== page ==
Saturday, February 16, 2008

Welcome to Africa, President Bush!

By Tajudeen Abdulraheem

Someone very important will be visiting Africa, specifically 5 countries including Tanzania, Rwanda, Benin, Ghana and Liberia. He is the President of the United States of America. The hassles of hosting a US president are bad enough. His people take over your whole country and make our normally inefficient states go into over drive and our egregious First Ladies and their husbands go into overkill to show their hospitality. We never knew many of them could bend their knees until they were leading cleaning troops across the capitals in preparation for Clinton’s visit in 1998 from Kampala to Accra!

I could not forget seeing resident Museveni being a perfect gentleman with a spread umbrella for Mrs Clinton! In Accra, Jerry Rawlings and Mrs Rawlings went out of their ways for a few hours of stop over. But with Bush it is not just the ridiculous security and obsequious protocol laid on by our Presidents that concerns me. African hospitality knows no bounds. Remember some of our chiefs and Kings were so friendly that they parted with ancestral lands and carted away able bodied young men and women for as little as mirrors, umbrellas and walking sticks! Whatever our rational concerns though, the officials in the five ‘chosen’ countries will be beside themselves to give him a reception he will never forget. To them, it is a major diplomatic and political coup for the President of the US to be visiting their countries. It shows their “ungrateful” citizens how very important these leaders are.

I can easily explain why 4 of the countries were on the itinerary. Tanzania remains one of the most peaceful countries in Africa and saves for the mess in Zanzibar and reactionary victimisation of dissenting citizens under the previous regime, it remains a decent state with a government that everyone wants to befriend. With Uganda now becoming less fashionable and Kenya inflicting enormous self injury on itself Dar es Salaam is indeed living up to its name as a rendezvous of peace! Rwanda is probably the best governed and effective state in Africa today (I don’t mean most democratic!).

Kagame has won the grudging respect of reluctant neighbours and admiration of outsiders as a place where you see real value for Aid money and other ‘investments’. It also enjoys the political and diplomatic dividends of guilt-tripping westerners for their actions and inactions prior to, during and after genocide in 1994. Ghana, mother Africa, I wonder how Nkrumah like Nyerere in Tanzania is turning in his grave that the country he built on radical nationalism has become a desirable Executive tourist destination for western Presidents. Ghana has had a prolonged 50th anniversary magic effect only punctuated by the unfortunate defeat by Cameroon in the Africa cup. You cannot go wrong with Ghana as a steady gentleman country. As for Liberia, its historic links to the US is flaunted by its elite without any sense of irony. Post Taylor it has regained fashionability in the US establishment. Bush is therefore bound to receive the warmest of receptions in Monrovia, a city created for freed slaves from the US but whose elite had no qualms in recreating plantation power relations against fellow Africans and continue to behave as the missing state of the US on the West coast of Africa!. But Benin, I do not know why Bush is going there. Maybe to balance up the Anglo-French divisions and remind a waning Paris that there are no no go areas anymore. But maybe he wants to go close enough to Africa’s sleeping giant, Nigeria but without entering it given the uncertainties surrounding the federal administration consequent to rigged elections.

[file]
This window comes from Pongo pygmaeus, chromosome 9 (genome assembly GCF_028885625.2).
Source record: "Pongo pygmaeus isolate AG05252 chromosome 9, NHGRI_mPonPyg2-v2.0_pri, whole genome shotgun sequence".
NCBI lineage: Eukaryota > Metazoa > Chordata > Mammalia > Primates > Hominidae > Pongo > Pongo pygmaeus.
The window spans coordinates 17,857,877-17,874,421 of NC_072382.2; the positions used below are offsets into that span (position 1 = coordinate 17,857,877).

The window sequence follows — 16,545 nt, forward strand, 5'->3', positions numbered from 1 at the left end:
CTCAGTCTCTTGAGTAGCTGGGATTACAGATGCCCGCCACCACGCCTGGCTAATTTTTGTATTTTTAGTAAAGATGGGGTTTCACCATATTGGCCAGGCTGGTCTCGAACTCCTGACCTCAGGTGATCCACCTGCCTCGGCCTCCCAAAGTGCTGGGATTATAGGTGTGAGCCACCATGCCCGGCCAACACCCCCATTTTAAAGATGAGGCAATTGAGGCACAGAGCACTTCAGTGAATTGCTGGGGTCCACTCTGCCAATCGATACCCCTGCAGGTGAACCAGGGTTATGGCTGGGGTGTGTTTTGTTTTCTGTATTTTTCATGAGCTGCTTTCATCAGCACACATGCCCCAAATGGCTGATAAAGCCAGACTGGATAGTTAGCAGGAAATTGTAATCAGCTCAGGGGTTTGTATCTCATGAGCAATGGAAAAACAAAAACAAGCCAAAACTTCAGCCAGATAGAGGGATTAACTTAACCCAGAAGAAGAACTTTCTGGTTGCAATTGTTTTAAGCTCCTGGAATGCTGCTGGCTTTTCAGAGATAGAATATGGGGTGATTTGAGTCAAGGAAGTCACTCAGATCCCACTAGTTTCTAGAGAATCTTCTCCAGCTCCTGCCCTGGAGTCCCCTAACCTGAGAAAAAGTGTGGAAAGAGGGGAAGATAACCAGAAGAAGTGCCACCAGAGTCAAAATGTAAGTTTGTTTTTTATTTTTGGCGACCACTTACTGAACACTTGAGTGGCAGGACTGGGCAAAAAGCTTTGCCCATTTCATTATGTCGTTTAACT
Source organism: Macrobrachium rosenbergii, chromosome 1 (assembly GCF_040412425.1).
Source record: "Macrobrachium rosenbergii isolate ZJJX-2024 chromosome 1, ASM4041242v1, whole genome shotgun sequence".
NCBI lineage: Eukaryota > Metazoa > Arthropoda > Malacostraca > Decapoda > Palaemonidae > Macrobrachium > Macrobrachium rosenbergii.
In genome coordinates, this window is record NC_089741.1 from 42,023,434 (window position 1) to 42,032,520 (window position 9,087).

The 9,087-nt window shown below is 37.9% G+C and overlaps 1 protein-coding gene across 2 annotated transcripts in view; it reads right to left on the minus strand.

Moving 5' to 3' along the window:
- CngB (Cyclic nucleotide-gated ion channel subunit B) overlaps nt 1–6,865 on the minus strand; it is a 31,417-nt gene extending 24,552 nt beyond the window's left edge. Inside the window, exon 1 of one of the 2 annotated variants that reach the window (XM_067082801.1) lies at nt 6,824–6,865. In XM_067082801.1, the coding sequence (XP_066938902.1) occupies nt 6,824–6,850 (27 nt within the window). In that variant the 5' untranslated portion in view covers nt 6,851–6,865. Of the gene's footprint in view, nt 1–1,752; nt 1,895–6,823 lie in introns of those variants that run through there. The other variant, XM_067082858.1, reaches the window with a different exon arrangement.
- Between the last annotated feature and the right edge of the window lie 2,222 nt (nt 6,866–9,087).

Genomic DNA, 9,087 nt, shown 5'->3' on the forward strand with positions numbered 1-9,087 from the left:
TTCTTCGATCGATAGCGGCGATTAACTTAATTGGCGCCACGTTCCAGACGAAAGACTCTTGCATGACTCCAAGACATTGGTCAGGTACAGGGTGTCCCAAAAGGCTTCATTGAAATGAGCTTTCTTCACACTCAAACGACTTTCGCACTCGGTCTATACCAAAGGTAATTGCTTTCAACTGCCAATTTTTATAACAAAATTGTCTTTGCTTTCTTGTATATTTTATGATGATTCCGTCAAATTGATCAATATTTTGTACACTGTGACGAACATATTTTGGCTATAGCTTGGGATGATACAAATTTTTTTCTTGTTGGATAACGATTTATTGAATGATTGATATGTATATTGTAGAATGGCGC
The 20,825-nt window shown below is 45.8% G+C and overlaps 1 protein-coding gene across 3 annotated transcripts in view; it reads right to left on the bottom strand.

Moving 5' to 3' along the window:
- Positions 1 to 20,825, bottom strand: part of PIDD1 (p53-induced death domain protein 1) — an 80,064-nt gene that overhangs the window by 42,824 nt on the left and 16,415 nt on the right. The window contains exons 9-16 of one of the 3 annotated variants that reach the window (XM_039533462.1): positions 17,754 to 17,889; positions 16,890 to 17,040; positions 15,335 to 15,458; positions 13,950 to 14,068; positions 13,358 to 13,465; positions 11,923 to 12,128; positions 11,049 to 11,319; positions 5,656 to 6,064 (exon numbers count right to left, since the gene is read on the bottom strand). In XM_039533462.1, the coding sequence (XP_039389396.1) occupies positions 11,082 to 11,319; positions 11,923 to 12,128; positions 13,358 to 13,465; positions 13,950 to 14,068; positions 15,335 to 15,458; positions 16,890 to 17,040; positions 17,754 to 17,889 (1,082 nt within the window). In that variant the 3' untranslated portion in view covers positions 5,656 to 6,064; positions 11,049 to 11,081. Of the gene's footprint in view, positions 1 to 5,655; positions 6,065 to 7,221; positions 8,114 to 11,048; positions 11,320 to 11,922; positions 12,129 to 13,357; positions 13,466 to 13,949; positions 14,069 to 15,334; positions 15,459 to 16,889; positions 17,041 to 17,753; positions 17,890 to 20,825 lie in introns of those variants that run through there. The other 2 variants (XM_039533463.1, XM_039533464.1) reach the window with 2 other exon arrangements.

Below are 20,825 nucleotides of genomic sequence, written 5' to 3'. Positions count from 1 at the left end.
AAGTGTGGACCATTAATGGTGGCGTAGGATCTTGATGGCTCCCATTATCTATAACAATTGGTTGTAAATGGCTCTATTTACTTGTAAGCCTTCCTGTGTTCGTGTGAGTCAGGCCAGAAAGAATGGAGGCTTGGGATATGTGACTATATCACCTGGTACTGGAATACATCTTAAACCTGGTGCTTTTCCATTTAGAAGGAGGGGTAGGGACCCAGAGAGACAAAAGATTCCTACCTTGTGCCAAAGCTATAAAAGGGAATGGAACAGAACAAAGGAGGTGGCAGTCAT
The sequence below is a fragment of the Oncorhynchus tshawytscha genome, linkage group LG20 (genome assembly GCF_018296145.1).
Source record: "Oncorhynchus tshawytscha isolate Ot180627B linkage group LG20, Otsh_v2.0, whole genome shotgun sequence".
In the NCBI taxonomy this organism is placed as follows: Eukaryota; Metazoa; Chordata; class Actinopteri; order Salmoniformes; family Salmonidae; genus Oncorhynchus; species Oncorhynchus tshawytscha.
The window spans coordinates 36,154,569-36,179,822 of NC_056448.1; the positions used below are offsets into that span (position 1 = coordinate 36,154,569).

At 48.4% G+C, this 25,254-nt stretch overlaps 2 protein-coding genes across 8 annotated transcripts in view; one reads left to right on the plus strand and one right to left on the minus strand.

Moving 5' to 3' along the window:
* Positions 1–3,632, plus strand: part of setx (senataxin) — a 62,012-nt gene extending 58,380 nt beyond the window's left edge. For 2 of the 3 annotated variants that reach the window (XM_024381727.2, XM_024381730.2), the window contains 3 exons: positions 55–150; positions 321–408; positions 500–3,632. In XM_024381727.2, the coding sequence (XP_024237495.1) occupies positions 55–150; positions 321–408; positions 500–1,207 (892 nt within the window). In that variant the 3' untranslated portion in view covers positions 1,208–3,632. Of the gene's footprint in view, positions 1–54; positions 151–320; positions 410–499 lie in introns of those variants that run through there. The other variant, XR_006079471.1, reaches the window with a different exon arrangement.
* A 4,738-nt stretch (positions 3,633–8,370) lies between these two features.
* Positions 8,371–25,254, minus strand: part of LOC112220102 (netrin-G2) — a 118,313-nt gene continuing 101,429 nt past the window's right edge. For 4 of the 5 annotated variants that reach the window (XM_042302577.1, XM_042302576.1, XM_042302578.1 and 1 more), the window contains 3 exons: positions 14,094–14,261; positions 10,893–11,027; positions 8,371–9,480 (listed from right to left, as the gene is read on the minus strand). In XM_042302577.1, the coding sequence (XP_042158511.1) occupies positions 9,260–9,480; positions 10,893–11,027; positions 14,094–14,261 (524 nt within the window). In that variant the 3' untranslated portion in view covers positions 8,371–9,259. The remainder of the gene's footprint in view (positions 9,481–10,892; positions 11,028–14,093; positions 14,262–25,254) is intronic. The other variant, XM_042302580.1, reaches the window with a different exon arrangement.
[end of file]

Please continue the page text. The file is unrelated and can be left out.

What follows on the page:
Unlike in Kenya where the protagonists are trying to dialogue even if there does not seem to be much good will in Nigeria they are all in court. And so far the courts have been overturning some of the ‘topped up’ victories for the ruling party. What is the point in going to dine with a president who may not be there by the time you arrive or the week after you leave? The visit is obviously packaged to showcase ‘America working with Africa’ hence the concentration on HIV/Aids programmes supported by the US government through bilateral grants and NGOs. There is no doubt that the Bush administration has given more money, several times, more than that of the Clinton administration, so loved by both African – Americans and Africans. However this generosity is dampened by the insistence on giving money to their own religiously inclined and anti-condom groups. But HIV and Aids is not the only threat that Africa faces in which a globally responsive US President could be of help but to which Bush has turned deaf ears for the past 7 years. He is ideologically opposed to the Millennium Development Goals. He has remained more belligerent than his predecessors on global Climate Change. In spite of all evidence to the contrary he still believes he can bomb countries into democracy which has strengthened the hands of many dictators and legitimized further militarization and regime change politics especially in the Great Lakes region. He may want to be remembered by the few good ones but the consequences of his bad policies are just too many and will outlast him and some of them irreparable due to the collateral evil they have spurned. In spite of my reservations what kind of African would I be to say a visitor is not welcome? And a visitor as important as George Bush. He is welcome to enjoy his stay and our hospitality. We are also hoping that the next President of the US will not behave like a settler landlord of the world and treat the rest of us as illegal tenants in our shared earth. It is a shared world and the US must learn to inhabit it with the rest of us in peace, solidarity, and respect for all big or small. It needs us as much as we need it. Therefore the next President need not be asking why the rest of the World hates America rather he or she needs to be more introvertic by asking if America loves the world enough to live in it peacefully and in justice with the rest of us.